This is a sad article about North Korean defectors that have fled to South Korea. Due to their lack of understanding of the capitalistic economic system, the North Koreans are having financial difficulties.
According to a report filed by the Unification Ministry, approximately 70 percent of North Korean defectors were living on government allowances, while only 1.45% of the defectors were actually employed.
To combat these issues, the South Korean government has made it mandatory that North Korean defectors attend the Unification Ministry institution called Hanawon, which according to defectors "focus more on South Korean culture and capitalist systems rather than teaching practical skills such as how they can make a living in South Korea."
And indeed, the program has been ineffective. "Each North Korean family receives a small-sized apartment upon graduation of Hanawon and a 600,000 won per month subsidy from the government." However, many, if not all North Koreans still live in miserable conditions and in fact, are even viewed in a condescending manner by the South Koreans.
Nam Sung-wook, a political science professor at Korea University, agreed that "More and more defectors may move [to South Korea], but things show our society is still not prepared to accept them. If we don’t take proper steps, defectors will become a huge burden for South Korea in the future."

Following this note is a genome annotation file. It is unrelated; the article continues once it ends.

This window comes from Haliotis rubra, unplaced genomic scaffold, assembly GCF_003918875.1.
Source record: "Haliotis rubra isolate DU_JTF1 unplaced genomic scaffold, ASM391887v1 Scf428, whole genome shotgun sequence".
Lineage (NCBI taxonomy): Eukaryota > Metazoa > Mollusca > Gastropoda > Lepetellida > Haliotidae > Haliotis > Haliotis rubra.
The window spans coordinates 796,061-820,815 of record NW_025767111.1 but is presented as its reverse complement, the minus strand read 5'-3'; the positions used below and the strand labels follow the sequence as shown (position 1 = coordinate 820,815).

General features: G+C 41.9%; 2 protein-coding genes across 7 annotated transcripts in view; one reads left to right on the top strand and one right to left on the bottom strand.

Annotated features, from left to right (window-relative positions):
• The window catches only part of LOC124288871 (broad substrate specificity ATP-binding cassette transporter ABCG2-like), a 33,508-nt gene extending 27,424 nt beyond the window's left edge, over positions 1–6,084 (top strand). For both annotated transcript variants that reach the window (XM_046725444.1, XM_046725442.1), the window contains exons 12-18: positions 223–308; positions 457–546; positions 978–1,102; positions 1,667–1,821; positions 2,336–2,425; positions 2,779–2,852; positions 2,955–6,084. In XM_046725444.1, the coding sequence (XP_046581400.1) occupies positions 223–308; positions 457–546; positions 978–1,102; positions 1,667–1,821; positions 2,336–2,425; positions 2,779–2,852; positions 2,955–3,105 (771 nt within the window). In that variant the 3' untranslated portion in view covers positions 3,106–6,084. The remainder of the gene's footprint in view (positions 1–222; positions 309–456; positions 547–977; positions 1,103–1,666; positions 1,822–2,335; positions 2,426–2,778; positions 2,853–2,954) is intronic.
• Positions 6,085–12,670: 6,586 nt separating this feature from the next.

A government report from South Korea estimated that there are currently 3,559 defectors in South Korea. This number is projected to "surpass the 10,000 mark [in South Korea] as early as next year with more than 300,000 defectors estimated to be living in China." Despite the small number of defectors currently in South Korea, the South Koreans are having a difficult time assisting the defectors' transition into their new lifestyles. These defectors are still living in miserable conditions, though I am not denying that they are living better lives in South Korea.
In any event, the larger concern is the possible reunification of the North and South. Should this occur, the economy in the Korean peninsula will suffer tremendously. Despite South Korean efforts, I wonder whether a solution to this problem even exists.